The Bait and Switch of Data Science

Every morning, I read almost a dozen articles. A few articles usually relate to data science (I hate the term “data science”, as it’s very overloaded. Here, I’ll confine data science to AI or machine learning). Lately, I notice more and more articles echoing something I’ve been saying for years – data science is hard, and a lot of companies will find this out very soon.

This MIT Technology Review article from yesterday – “This Is Why AI Has Yet To Reshape Most Businesses” – encapsulates a lot of the cold reality businesses are seeing when they delve into “doing data science”.

Many companies are finding out that data science is bait and switch. Yes – data science will potentially yield a ton of value for businesses. No – simply hiring data scientists and arming them with Python notebooks will do very little.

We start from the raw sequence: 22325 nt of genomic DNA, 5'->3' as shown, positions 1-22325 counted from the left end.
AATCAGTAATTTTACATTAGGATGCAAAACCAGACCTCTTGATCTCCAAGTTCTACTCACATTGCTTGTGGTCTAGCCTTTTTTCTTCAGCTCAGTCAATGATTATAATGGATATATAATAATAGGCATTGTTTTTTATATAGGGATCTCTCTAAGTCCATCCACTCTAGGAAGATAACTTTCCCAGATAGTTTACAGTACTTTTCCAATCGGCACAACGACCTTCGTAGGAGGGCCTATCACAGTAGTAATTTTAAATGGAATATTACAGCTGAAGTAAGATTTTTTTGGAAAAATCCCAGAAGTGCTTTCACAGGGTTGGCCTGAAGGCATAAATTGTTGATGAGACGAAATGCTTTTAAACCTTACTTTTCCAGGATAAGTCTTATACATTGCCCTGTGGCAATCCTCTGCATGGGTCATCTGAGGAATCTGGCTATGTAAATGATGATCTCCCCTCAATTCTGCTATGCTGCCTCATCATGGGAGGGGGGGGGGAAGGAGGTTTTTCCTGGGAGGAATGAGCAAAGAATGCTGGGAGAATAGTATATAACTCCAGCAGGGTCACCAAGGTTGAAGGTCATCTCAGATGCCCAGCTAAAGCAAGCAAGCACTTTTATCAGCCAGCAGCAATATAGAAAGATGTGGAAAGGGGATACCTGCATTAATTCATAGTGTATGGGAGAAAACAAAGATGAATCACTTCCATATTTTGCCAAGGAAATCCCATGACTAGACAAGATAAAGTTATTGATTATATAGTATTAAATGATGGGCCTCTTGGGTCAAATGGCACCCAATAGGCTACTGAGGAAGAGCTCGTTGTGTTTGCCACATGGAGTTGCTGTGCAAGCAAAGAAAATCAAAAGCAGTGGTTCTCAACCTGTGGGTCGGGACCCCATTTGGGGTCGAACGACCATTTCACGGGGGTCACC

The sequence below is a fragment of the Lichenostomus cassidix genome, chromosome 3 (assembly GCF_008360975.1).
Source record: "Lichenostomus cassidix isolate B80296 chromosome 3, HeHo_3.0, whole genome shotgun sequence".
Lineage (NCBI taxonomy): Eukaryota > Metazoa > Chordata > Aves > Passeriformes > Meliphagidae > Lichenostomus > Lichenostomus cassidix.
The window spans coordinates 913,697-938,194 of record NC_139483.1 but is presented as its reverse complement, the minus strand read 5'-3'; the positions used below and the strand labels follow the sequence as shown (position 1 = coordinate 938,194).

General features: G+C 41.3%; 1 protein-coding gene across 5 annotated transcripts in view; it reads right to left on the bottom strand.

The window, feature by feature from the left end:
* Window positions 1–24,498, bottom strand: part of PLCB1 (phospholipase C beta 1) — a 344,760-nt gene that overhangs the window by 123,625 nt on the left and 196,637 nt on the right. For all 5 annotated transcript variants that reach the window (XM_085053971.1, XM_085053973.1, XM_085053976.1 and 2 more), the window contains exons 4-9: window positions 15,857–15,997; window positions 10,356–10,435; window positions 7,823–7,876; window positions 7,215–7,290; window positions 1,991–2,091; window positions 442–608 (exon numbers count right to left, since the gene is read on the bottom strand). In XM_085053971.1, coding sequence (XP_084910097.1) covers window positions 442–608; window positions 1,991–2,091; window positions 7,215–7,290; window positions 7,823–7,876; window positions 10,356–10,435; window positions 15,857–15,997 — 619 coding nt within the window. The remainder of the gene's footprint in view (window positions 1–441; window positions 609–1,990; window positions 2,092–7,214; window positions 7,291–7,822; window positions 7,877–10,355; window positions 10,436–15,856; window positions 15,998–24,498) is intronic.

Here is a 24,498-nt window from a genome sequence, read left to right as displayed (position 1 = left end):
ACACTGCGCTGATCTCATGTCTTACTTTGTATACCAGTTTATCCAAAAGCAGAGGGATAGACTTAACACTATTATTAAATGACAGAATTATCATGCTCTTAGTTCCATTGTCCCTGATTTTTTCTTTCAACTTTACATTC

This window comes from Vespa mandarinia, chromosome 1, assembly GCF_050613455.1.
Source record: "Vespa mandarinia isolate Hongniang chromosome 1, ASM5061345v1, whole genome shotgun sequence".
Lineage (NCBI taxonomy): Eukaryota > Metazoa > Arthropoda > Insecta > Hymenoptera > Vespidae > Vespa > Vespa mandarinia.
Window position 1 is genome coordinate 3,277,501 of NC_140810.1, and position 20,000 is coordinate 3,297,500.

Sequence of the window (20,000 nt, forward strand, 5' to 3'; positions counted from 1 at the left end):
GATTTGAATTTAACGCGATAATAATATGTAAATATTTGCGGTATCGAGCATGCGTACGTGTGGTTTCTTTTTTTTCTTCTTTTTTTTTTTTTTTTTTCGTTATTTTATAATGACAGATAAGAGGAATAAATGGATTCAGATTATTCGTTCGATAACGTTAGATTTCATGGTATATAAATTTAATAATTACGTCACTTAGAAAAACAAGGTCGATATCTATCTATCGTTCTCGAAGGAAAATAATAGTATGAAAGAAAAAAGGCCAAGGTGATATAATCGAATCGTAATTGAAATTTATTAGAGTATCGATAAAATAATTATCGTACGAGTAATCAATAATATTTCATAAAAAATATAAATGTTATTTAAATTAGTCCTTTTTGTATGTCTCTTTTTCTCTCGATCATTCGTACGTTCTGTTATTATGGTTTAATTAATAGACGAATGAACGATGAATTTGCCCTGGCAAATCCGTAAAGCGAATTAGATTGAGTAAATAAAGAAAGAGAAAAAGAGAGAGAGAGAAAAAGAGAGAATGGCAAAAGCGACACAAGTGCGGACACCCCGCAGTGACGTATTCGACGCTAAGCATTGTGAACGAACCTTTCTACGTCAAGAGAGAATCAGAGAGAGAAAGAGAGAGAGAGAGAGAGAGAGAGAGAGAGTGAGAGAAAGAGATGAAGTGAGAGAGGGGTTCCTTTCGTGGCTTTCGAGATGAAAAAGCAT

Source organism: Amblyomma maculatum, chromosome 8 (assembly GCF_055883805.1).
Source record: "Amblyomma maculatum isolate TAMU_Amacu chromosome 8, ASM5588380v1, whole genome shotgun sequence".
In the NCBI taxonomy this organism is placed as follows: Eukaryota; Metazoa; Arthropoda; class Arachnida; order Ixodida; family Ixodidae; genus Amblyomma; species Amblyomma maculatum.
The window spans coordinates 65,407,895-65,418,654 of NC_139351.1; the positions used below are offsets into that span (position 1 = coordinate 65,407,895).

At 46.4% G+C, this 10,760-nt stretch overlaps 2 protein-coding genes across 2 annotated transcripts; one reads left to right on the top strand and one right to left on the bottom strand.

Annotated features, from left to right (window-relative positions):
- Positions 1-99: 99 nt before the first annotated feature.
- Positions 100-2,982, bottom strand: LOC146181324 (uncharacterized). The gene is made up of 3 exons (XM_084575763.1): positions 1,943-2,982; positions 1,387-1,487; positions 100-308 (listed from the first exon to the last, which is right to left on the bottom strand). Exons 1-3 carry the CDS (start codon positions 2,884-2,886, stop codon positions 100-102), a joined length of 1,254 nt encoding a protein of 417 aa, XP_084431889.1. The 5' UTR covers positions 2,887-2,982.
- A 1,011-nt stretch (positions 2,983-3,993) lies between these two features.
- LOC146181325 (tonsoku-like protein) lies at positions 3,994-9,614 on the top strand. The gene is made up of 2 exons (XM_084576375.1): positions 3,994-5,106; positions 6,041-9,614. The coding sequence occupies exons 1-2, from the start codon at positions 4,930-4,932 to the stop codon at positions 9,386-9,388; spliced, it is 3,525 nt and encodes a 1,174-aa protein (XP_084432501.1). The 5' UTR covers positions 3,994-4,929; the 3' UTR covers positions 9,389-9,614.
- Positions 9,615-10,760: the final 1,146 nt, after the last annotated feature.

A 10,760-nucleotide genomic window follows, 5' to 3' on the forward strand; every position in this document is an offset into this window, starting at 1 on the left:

I feel bad for newly minted data scientists. A lot of fresh data scientists get a reality check the hard way. They show up on the job, expecting to geek out on awesome algorithms. Instead, many end up doing the the equivalent of manual labor – data engineering, backend coding, data wrangling/cleaning/etc. “Why am I not applying my new Masters Of Data Science degree?! You promised me I would be building Skynet, no doing lowly data work!” lament these fresh graduates.

Despite the insane hype around data science, I think people are finally starting to understand the reality of the challenges to making it work in the real world. As I mentioned, there’s the manual labor of data. Then there’s the bigger issue – some companies are simply not data driven, nor genetically capable of using data to any degree. My litmus test – if a company has intractable organizational silos, this is a good indication that it can’t succeed with data, let alone data science. Conway’s Law at work and all.

The hard truth is that data science still needs data upon which do the science. And right now, success with data still requires a lot of good old blue collar work.

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